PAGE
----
Step into Indian expat Ketan Shah’s five-bedroom villa and be prepared to be transported to a galaxy far, far away.
Tucked in the quiet Umm Suqeim district in Dubai, the villa features a private museum with a jaw-dropping collection of TIE fighters, lightsabers, blasters, Millennium Falcons and R2D2s ― enough to stage an assault on the Death Star.
Mr Shah's stockpile includes more than 400 models and souvenirs and Lego collections.
A curious and compulsive collector since the age of 8, the Gujarati businessman also owns 60,000 comic books, 800 caps and lapel pins, discarded cigar and chewing gum wrappers, old plane tickets ― and much more.
He reckons he's spent about $500,000 on the collection over the decades. It could be worth millions of dollars if ever sold.
“I have been collecting things for more than 50 years. It started as a hobby. Now it is my passion,” Mr Shah, 60, told The National.
Retired and living alone in Dubai, with his two grown-up children in the US, collecting is his full-time job and passion.
He kept his collection "strictly private" until he invited The National to document it.
"I share it with my friends. It is my world. I find joy here,” said Mr Shah, who is the son of the late Bharat Bhai Shah, a businessman and influential Indian community leader in Dubai.
When you step in to his main collection room, the space opera heroes of George Lucas stare at you from every angle.
“This is my favourite place. I can feel the fight between the good and the evil,” said Mr Shah, who has watched every Star Wars movie “at least a hundred times".
Mr Shah has also inked his love for Star Wars on his body, with tattoos on his biceps, arms, and calves.
“There are many more coming,” he said with a smile.
He said he became hooked Star Wars after watching the first movie which was released in 1977.
“I loved the movies so much that I started collecting the soft toys, and now I have around 55 Funko Pops. I also have around 500 Star Wars caps, T-shirts, neck ties, socks, pyjamas and even masks that I was wearing during the peak of Covid-19.”
Mr Shah also has a dozen miniatures of Star Wars characters such as Darth Vader, Master Yoda, Princess Leia, Chewbacca, Luke Skywalker and Obi-Wan Kenobi made of Swarovski crystals. Each costs anything between $200 and $800.
“I found them in a showroom in New York and I could not take my eyes off them," he said.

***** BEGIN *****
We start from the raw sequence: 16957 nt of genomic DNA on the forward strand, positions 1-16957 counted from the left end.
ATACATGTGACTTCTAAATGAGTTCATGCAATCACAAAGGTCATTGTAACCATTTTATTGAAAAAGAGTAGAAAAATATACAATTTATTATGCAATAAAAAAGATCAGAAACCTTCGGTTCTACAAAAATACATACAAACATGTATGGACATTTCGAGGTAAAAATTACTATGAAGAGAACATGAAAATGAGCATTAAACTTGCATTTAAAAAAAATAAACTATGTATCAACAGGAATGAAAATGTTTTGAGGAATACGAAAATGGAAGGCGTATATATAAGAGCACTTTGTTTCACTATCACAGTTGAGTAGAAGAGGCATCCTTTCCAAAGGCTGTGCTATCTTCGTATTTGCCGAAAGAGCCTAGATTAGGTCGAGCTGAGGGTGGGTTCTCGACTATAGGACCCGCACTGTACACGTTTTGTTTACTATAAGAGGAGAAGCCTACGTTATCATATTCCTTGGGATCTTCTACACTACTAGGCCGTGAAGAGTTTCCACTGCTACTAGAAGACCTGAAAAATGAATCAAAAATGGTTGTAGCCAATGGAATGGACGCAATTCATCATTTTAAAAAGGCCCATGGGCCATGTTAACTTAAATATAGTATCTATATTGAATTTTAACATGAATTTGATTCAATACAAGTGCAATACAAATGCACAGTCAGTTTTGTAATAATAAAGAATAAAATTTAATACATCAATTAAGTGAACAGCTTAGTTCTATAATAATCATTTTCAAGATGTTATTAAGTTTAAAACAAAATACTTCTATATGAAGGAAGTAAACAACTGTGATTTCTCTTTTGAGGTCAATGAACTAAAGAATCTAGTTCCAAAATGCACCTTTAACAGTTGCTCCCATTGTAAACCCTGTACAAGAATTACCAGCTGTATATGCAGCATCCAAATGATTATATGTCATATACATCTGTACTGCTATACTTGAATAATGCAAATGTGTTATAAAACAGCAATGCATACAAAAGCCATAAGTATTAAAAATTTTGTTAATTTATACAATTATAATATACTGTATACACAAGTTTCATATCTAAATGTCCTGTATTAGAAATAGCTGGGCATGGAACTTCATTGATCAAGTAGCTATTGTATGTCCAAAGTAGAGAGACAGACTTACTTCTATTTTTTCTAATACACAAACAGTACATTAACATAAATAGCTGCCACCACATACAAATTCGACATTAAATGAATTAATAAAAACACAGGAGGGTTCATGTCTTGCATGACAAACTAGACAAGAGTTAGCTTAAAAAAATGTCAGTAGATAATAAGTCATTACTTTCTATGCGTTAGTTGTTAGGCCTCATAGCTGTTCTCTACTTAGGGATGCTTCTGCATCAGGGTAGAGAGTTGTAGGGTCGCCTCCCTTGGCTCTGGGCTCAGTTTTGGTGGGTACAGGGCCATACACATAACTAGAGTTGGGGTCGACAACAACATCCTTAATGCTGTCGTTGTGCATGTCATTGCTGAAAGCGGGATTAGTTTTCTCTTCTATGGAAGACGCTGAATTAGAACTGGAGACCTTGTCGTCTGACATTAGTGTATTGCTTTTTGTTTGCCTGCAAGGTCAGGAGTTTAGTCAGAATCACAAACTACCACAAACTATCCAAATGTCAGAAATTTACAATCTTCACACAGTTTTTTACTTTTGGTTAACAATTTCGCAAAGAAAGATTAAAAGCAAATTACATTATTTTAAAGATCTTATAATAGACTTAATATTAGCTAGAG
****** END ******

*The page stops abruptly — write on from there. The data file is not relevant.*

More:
"Now I am eyeing a Millennium Falcon made of crystals and precious stones that costs around $15,000. That is beyond my budget now.”
He believes his Lego collection could be one of the biggest any collector has. “What you see here is only 20 per cent of what I have. I have not assembled it due to space constraints,” he said.
Hobby turned into passion
Mr Shah said his love of collecting started with comic books such as Indrajal and Amar Chitra Katha (Indian comic series based on epics such as mythology).
“I never had enough pocket money to buy a lot of them, of course. So I used to comb through old book stalls and also ask friends and relatives for old comic books.
“Sometimes, I would find a few dozen lying covered in dust on a roadside bookshop, and that would make my day. I have the entire collection of Tintin, Commando, Indrajal and Amar Chitra Katha, Archies, Richie Rich and Phantom. Some of my subscriptions are still on and I get eight to 10 copies a month.”
After moving to the UAE in 1983 to join his father’s business, Mr Shah said he zealously pursued his hobby despite his busy work life and family.
Business travels and e-commerce helped him to expand his collection, he said. “Wherever I travel, I look for interesting things. The internet also makes it easy as one can always find things online.
“My children are also big cheerleaders of my hobby and they always bring me stuff when they visit me in Dubai."
So, how much does he spend on his hobby? “It is an expensive hobby,” Mr Shah said. “But once a collector, you cannot count the penny. You do it because you love it.”
Opening a museum in Dubai
Mr Shah said he had no idea what to do with his possessions as his collection grows.
“Though I am living alone, I am keeping this villa to store my collection. I painstakingly take care of each and every item I have. For example, I individually wrap the comic books in acid-free paper to preserve them for a long period of time. I also have a list where all the items I have are numbered.”
He said he was open to the idea of opening a museum or a themed cafe so that people can enjoy his collection.
“If someone approaches me with a brilliant idea, I am open to it," he said. "But I am not actively pursuing anybody. The only thing that I chase now is maybe more Star Wars souvenirs.”